We were back in the Park Avenue Armory with Marc Jacobs for the first time in three years, and what a difference between tonight’s collection and his Karole Armitage-choreographed show of February 2020. Where that one was kinetic, a performance that took up much of Armory’s cavernous space featuring models and professional dancers in smart, colorful separates with the efficiency of American sportswear, this one was almost a requiem.
The giant room was pitch dark and almost empty, save for a single row of chairs and spotlights illuminating the space in front of them. A solo violinist, Jennifer Koh, played a portion of Philip Glass’s “Einstein on the Beach.” Jacobs gave the collection a name—Heroes—and included a Vivienne Westwood quote in his show notes more earnest than irreverent: “Fashion is life-enhancing, and I think it’s a lovely, generous thing to do for other people.”
Westwood died in December at 81, and when she passed Jacobs posted a black-and-white photo of the legendary designer as a young woman. In it, she wears her bleached blond hair in spikes and a button-down stenciled with the words: “Be reasonable, demand the impossible.” At the time, Jacobs wrote that he was heartbroken, saying, “I continue to learn from your words, and all of your extraordinary creations.”
Jacobs has many heroes: Yves Saint Laurent, Rei Kawakubo, Miuccia Prada. This was an homage to the “godmother of punk,” from the top of the models’ peroxide wigs to the bottom of their platform shoes. Naomi Campbell, you’ll remember, famously fell in her platforms at Westwood’s fall 1993 show. But Jacobs has “learned” much more than that from the late designer.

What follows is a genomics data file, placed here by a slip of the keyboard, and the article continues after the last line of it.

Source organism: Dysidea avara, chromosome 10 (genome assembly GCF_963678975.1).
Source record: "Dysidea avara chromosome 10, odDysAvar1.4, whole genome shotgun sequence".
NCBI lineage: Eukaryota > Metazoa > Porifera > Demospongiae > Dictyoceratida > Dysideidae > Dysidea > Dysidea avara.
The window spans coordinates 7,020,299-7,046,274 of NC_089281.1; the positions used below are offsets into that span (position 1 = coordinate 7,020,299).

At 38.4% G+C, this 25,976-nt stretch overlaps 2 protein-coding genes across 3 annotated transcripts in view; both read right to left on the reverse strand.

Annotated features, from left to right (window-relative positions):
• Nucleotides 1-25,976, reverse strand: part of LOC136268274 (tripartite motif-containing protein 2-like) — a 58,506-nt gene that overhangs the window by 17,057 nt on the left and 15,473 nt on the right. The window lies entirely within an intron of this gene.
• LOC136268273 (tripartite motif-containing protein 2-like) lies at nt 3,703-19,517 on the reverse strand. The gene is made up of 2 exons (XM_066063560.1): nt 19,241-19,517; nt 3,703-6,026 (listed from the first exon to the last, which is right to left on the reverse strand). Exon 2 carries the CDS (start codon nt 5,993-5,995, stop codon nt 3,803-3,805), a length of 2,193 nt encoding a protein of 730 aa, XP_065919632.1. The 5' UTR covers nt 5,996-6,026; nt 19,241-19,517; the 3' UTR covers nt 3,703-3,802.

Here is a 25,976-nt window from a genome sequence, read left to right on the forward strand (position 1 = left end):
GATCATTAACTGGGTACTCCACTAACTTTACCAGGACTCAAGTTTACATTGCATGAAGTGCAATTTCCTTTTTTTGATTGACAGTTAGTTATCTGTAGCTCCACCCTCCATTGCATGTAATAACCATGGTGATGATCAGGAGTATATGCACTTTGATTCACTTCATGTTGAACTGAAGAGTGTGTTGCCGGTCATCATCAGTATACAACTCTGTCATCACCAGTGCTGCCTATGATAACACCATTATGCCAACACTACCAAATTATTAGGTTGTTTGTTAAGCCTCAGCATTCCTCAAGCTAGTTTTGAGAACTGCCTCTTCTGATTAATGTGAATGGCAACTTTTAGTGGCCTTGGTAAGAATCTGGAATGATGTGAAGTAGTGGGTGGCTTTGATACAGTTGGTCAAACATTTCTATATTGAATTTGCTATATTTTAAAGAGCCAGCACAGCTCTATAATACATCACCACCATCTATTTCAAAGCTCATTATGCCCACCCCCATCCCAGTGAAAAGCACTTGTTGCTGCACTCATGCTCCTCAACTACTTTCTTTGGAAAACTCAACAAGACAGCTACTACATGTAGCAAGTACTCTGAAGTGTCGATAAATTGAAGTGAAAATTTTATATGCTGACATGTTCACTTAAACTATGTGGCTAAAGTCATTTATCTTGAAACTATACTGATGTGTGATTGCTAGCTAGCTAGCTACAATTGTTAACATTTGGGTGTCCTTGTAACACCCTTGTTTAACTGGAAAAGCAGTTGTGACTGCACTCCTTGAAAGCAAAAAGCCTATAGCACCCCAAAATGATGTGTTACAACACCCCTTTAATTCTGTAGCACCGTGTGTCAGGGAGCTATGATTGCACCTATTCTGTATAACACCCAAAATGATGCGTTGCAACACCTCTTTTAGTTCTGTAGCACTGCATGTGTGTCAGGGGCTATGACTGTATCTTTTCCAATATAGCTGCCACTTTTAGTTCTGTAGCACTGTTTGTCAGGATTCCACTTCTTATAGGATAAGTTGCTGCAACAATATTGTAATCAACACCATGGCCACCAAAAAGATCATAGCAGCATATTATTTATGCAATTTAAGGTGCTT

The “tit tops” of Westwood’s Pirate collection circa 1981, in which she twisted t-shirt fabric into “nipples,” were reinterpreted as casual knit leotards and nipped and tucked sheath dresses. Here, the romantic silhouettes that Westwood lifted from old master paintings, with their bustles and bustiers, got a dressing down in military surplus, heavy on the cargo pockets. Jacobs recreated her signature volumes by turning a shirt into a skirt and tying its sleeves in the back, or by dressing models in upside-down jackets, hems dramatically framing their faces. A few of the models walked past with their arms crossed, pantomiming Westwood’s defiant audacity. Turn those jackets rightside-up, by the way, and you’re looking at some ace outerwear.
Long-line coats with the geometric patchworks of quilts may not be of direct lineage, but their DIY-ness chimes with Westwood’s punk ethos. They’re special pieces, not precious because of the materials Jacobs used—they actually looked quite humble—but because of their remarkable handwork.
Tonight’s show scooped New York Fashion Week’s official start by a week and a day. In the pre-pandemic era, Jacobs was New York’s main event. He’s been off the calendar ever since, showing collections that have only become more expressive—the shapes stranger, the layers piling up. This time around there was all that plus tone-on-tone crystals, crushed velvet in shades of ruby and chartreuse, and giant polka dots. Tinged with sadness, yes, but also life-enhancing.
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